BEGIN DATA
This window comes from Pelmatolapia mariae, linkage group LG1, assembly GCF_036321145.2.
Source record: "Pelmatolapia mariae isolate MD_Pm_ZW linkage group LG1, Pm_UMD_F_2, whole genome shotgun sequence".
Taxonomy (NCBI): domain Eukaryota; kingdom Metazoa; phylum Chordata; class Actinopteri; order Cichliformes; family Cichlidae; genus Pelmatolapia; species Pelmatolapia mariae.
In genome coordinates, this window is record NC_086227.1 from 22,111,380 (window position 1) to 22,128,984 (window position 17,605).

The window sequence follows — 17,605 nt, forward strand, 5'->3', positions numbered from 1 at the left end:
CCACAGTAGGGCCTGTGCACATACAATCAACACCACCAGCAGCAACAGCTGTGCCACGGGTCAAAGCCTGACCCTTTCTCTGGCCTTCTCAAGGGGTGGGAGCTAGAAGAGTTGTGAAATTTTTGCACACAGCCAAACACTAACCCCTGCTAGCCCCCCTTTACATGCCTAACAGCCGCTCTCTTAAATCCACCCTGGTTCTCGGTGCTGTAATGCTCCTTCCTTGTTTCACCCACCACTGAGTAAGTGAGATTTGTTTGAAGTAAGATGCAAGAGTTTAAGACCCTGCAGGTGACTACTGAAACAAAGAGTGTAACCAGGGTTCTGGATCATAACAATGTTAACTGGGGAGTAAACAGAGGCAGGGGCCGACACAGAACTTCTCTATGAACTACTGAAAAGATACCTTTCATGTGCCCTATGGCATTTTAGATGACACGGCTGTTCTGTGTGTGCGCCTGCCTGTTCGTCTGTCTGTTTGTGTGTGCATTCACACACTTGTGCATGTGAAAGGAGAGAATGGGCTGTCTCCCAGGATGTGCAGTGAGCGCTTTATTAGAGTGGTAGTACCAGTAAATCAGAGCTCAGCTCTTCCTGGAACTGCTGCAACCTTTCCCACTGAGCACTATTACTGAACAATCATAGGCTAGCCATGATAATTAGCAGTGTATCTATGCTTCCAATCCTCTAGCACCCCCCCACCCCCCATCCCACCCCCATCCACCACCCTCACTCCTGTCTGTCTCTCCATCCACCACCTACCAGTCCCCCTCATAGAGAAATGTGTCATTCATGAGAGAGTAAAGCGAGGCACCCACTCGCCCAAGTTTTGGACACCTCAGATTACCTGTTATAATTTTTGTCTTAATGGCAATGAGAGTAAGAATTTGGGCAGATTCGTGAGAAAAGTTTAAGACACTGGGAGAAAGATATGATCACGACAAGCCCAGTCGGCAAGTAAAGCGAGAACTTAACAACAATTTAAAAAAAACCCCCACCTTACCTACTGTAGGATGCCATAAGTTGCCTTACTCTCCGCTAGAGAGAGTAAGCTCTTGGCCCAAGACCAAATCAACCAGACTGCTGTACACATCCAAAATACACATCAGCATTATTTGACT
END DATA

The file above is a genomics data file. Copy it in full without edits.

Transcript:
This window comes from Pelmatolapia mariae, linkage group LG1, assembly GCF_036321145.2.
Source record: "Pelmatolapia mariae isolate MD_Pm_ZW linkage group LG1, Pm_UMD_F_2, whole genome shotgun sequence".
Taxonomy (NCBI): domain Eukaryota; kingdom Metazoa; phylum Chordata; class Actinopteri; order Cichliformes; family Cichlidae; genus Pelmatolapia; species Pelmatolapia mariae.
In genome coordinates, this window is record NC_086227.1 from 22,111,380 (window position 1) to 22,128,984 (window position 17,605).

The window sequence follows — 17,605 nt, forward strand, 5'->3', positions numbered from 1 at the left end:
CCACAGTAGGGCCTGTGCACATACAATCAACACCACCAGCAGCAACAGCTGTGCCACGGGTCAAAGCCTGACCCTTTCTCTGGCCTTCTCAAGGGGTGGGAGCTAGAAGAGTTGTGAAATTTTTGCACACAGCCAAACACTAACCCCTGCTAGCCCCCCTTTACATGCCTAACAGCCGCTCTCTTAAATCCACCCTGGTTCTCGGTGCTGTAATGCTCCTTCCTTGTTTCACCCACCACTGAGTAAGTGAGATTTGTTTGAAGTAAGATGCAAGAGTTTAAGACCCTGCAGGTGACTACTGAAACAAAGAGTGTAACCAGGGTTCTGGATCATAACAATGTTAACTGGGGAGTAAACAGAGGCAGGGGCCGACACAGAACTTCTCTATGAACTACTGAAAAGATACCTTTCATGTGCCCTATGGCATTTTAGATGACACGGCTGTTCTGTGTGTGCGCCTGCCTGTTCGTCTGTCTGTTTGTGTGTGCATTCACACACTTGTGCATGTGAAAGGAGAGAATGGGCTGTCTCCCAGGATGTGCAGTGAGCGCTTTATTAGAGTGGTAGTACCAGTAAATCAGAGCTCAGCTCTTCCTGGAACTGCTGCAACCTTTCCCACTGAGCACTATTACTGAACAATCATAGGCTAGCCATGATAATTAGCAGTGTATCTATGCTTCCAATCCTCTAGCACCCCCCCACCCCCCATCCCACCCCCATCCACCACCCTCACTCCTGTCTGTCTCTCCATCCACCACCTACCAGTCCCCCTCATAGAGAAATGTGTCATTCATGAGAGAGTAAAGCGAGGCACCCACTCGCCCAAGTTTTGGACACCTCAGATTACCTGTTATAATTTTTGTCTTAATGGCAATGAGAGTAAGAATTTGGGCAGATTCGTGAGAAAAGTTTAAGACACTGGGAGAAAGATATGATCACGACAAGCCCAGTCGGCAAGTAAAGCGAGAACTTAACAACAATTTAAAAAAAACCCCCACCTTACCTACTGTAGGATGCCATAAGTTGCCTTACTCTCCGCTAGAGAGAGTAAGCTCTTGGCCCAAGACCAAATCAACCAGACTGCTGTACACATCCAAAATACACATCAGCATTATTTGACT